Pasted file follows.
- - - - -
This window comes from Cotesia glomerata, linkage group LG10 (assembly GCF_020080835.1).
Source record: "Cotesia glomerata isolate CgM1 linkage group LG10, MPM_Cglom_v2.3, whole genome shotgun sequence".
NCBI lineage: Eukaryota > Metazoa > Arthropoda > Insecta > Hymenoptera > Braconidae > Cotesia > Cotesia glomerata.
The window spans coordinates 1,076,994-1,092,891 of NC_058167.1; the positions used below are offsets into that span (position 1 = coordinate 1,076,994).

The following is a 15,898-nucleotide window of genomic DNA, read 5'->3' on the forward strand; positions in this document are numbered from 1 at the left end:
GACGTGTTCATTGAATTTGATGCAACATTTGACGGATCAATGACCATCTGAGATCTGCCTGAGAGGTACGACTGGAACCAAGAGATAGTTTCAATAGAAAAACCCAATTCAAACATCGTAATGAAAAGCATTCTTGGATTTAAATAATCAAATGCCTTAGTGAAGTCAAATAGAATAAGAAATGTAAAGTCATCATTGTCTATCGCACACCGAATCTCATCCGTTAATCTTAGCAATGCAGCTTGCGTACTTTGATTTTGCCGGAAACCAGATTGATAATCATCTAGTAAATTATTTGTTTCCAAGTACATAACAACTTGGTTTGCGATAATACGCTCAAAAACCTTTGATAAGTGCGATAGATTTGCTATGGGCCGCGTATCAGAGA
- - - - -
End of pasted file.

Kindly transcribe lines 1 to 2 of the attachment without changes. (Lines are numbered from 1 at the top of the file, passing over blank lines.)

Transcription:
This window comes from Cotesia glomerata, linkage group LG10 (assembly GCF_020080835.1).
Source record: "Cotesia glomerata isolate CgM1 linkage group LG10, MPM_Cglom_v2.3, whole genome shotgun sequence".